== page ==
A lack of nurses is keeping Alexander Vaccaro, president of Rothman Orthopaedic Institute, awake at night. When the spine surgeon operates at local hospitals, he finds the nursing staff down about 25% from before the pandemic.
There’s also been a shift in how nurses are being employed. Some left the field completely, but others became traveling nurses during the pandemic layoff, often for salaries greater than what they had earned before.
“It’s causing consternation among the nurses who didn’t leave because they are seeing these visiting nurses getting paid more and it kills morale,” he said.
A lack of staff is just one of the many challenges health-care workers are now facing. Another great concern is the surge of patients trying to get caught up on the routine testing and elective procedures they skipped during the pandemic, and health-care workers are trying to keep up with the demand. According to a study published in the JAMA Network Open in April, there remained an estimated screening deficit of 9.4 million Americans for monthly breast, colorectal, and prostate cancer screenings in 2020.
Health-care providers learned valuable lessons during the pandemic, enacted new protocols, and developed practices that will likely endure once the pandemic ends.
“We are now more critical of the way we practice medicine, thinking harder about what we need to do rather than what we could do,” said Lawrence Shulman, deputy director for clinical services for the Abramson Cancer Center at the University of Pennsylvania.
Leveraging virtual visits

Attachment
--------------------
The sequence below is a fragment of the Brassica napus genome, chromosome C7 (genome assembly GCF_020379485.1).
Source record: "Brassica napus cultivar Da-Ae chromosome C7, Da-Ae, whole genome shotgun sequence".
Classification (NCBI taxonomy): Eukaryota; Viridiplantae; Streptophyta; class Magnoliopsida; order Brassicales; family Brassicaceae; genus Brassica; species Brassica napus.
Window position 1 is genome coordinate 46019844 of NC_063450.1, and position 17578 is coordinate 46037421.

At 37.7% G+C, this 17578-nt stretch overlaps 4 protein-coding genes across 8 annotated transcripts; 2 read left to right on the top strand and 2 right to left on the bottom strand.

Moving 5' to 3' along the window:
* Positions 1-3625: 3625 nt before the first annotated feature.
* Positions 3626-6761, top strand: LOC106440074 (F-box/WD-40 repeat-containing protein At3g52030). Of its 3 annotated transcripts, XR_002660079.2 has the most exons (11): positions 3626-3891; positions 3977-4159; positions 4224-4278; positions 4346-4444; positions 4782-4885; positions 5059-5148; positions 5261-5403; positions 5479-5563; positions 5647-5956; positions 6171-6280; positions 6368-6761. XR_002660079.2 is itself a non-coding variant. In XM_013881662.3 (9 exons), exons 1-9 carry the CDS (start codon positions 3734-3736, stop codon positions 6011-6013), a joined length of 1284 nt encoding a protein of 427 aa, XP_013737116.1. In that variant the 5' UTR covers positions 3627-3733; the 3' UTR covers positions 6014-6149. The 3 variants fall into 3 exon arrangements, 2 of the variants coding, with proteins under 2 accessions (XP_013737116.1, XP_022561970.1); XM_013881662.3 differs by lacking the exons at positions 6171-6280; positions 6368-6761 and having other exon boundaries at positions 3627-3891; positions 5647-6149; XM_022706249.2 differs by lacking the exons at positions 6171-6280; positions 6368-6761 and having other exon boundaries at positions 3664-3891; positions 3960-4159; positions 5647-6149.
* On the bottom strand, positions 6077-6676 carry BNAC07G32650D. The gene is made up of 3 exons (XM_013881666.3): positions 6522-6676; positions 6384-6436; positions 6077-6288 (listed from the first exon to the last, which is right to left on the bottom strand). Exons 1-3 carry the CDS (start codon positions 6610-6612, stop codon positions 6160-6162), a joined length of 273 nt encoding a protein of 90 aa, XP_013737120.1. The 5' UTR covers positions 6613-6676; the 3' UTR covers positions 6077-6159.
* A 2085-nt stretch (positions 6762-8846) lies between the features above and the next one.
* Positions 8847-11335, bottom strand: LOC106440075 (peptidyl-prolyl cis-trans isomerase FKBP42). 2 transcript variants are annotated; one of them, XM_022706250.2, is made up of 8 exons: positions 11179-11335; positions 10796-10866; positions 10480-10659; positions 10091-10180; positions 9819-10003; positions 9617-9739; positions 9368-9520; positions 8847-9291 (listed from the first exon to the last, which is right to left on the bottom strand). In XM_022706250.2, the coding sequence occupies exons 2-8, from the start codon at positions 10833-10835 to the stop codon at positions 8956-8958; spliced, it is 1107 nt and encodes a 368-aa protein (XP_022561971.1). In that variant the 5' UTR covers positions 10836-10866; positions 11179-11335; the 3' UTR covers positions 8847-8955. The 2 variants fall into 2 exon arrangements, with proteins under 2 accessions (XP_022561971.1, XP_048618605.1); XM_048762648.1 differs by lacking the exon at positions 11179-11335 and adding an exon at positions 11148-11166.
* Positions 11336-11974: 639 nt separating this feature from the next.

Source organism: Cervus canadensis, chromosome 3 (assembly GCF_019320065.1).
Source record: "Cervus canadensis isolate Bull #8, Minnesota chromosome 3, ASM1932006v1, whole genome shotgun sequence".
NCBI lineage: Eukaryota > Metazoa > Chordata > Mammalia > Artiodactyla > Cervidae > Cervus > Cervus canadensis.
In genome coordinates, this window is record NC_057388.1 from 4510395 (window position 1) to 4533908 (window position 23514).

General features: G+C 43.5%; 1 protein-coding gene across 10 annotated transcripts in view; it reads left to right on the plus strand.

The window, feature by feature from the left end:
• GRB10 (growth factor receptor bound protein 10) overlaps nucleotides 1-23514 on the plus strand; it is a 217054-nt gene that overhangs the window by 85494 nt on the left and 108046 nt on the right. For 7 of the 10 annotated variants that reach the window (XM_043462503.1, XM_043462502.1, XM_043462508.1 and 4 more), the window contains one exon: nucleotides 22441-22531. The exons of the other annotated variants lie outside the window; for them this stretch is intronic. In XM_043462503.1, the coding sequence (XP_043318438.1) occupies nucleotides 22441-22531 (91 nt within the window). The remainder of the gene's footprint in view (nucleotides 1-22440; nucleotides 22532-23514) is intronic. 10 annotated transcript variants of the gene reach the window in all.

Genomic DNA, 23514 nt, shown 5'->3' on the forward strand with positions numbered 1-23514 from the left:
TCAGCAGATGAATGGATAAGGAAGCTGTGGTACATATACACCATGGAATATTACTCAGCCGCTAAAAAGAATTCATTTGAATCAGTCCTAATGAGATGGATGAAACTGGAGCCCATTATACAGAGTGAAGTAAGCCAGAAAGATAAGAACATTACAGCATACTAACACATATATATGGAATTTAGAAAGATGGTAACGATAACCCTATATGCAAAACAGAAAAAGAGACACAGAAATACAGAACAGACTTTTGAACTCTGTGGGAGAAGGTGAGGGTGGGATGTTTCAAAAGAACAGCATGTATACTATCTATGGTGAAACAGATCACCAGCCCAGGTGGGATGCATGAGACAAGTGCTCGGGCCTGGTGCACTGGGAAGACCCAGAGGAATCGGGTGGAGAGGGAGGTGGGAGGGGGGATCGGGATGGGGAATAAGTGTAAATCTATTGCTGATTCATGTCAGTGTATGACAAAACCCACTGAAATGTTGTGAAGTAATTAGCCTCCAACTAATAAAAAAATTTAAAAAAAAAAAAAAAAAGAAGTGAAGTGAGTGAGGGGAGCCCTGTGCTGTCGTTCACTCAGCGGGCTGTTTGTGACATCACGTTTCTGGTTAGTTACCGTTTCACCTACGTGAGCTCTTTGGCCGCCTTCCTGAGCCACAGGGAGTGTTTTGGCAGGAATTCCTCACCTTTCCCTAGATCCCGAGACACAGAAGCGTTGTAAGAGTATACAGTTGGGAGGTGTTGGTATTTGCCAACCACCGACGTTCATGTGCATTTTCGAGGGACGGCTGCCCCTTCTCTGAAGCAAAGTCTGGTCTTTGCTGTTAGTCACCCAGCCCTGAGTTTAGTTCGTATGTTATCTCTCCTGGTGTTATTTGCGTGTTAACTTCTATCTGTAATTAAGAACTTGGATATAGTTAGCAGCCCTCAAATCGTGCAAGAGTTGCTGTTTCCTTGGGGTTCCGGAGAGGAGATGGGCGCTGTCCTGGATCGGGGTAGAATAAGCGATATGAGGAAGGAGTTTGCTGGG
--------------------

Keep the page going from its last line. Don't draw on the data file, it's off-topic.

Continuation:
“Today 50% of the people I operate on I meet [in person] for the first time in the operating room,” said Rothman’s Vaccaro. Telemedicine now accounts for nearly 70% of his nonsurgical visits.
That may have been unthinkable pre-pandemic, but the practice has become routine, even for complex surgeries. And it’s worked out well, Vaccaro said, for both the patient and doctor. The appointment is quicker for the patient, who doesn’t need to drive into the city, find parking, and spend time in the waiting room risking exposure to COVID-19.
For the doctor, “a call is less formal and the patient often ... isn’t as nervous,” he said.
Virtual visits also make sense with diminished staff. Overall, Rothman’s office staffing is down about 15% to 20% since January, but slowly improving with widely available vaccinations, Vaccaro said.
“With these technologies, it’s just me and the patient online, so we don’t need to have a medical assistant bring them back for an interview or to be seen in the office,” he said. “Information gathering can all be done online.”
Catching up on preventative screenings
For the first three months of the pandemic, screenings for breast or colorectal cancer plummeted, said Penn’s Shulman. “And the number of patients who were on clinical trials for cancer went down significantly during the pandemic,” he said, citing uncertainty about how to keep patients and staff safe from infection.
As patients began to return for care this summer, Penn Medicine mandated that all on-site staff be vaccinated by Sept. 1. Much of the staff that had worked remotely is now back while still socially distanced.
New scheduling rules have also allowed for more appointments as staff’s schedules are now spread out each day to maximize the amount of time patients can be seen. Telemedicine continues to be used on a judicious basis. Typically taking less time than an in-person visit, this allows more patients to be seen.
The center has also adjusted the timeline for when certain tests can safely be administered. For example, patients with advanced lung cancer may not need to be scanned as often as was once thought.
“We found out that we could very safely and effectively monitor patients with fewer visits and fewer scans,” Shulman said. “We’re very cautious to not compromise patient well-being and prognosis, but we could, in fact, practice in different ways than before.”
Shulman believes the thoughtful evaluation of previous practices has led to positive new protocols going forward.
Expanding office options
During the pandemic shutdown, ophthalmology was greatly affected, said Julia Haller, ophthalmologist-in-chief at Wills Eye Hospital and a retina surgeon.